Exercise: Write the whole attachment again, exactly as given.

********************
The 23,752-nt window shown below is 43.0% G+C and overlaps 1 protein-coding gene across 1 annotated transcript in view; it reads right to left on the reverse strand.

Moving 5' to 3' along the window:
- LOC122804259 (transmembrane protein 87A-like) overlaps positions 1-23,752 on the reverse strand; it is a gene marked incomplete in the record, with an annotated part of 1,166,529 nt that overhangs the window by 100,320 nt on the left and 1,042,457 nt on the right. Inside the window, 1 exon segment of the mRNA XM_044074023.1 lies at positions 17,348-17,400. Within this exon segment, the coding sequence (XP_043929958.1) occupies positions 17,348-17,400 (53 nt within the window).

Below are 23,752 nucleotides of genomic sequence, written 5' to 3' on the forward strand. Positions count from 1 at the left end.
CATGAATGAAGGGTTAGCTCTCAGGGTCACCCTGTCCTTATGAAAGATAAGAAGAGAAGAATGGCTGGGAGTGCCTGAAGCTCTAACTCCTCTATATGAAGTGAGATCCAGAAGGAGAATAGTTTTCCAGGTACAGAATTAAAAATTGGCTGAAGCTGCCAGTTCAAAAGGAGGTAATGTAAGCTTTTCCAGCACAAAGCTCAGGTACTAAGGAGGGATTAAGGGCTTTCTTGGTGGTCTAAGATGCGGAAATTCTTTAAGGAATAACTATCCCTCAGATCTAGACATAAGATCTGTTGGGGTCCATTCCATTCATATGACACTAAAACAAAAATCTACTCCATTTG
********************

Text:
The 23,752-nt window shown below is 43.0% G+C and overlaps 1 protein-coding gene across 1 annotated transcript in view; it reads right to left on the reverse strand.

Moving 5' to 3' along the window:
- LOC122804259 (transmembrane protein 87A-like) overlaps positions 1-23,752 on the reverse strand; it is a gene marked incomplete in the record, with an annotated part of 1,166,529 nt that overhangs the window by 100,320 nt on the left and 1,042,457 nt on the right. Inside the window, 1 exon segment of the mRNA XM_044074023.1 lies at positions 17,348-17,400. Within this exon segment, the coding sequence (XP_043929958.1) occupies positions 17,348-17,400 (53 nt within the window).

Below are 23,752 nucleotides of genomic sequence, written 5' to 3' on the forward strand. Positions count from 1 at the left end.
CATGAATGAAGGGTTAGCTCTCAGGGTCACCCTGTCCTTATGAAAGATAAGAAGAGAAGAATGGCTGGGAGTGCCTGAAGCTCTAACTCCTCTATATGAAGTGAGATCCAGAAGGAGAATAGTTTTCCAGGTACAGAATTAAAAATTGGCTGAAGCTGCCAGTTCAAAAGGAGGTAATGTAAGCTTTTCCAGCACAAAGCTCAGGTACTAAGGAGGGATTAAGGGCTTTCTTGGTGGTCTAAGATGCGGAAATTCTTTAAGGAATAACTATCCCTCAGATCTAGACATAAGATCTGTTGGGGTCCATTCCATTCATATGACACTAAAACAAAAATCTACTCCATTTG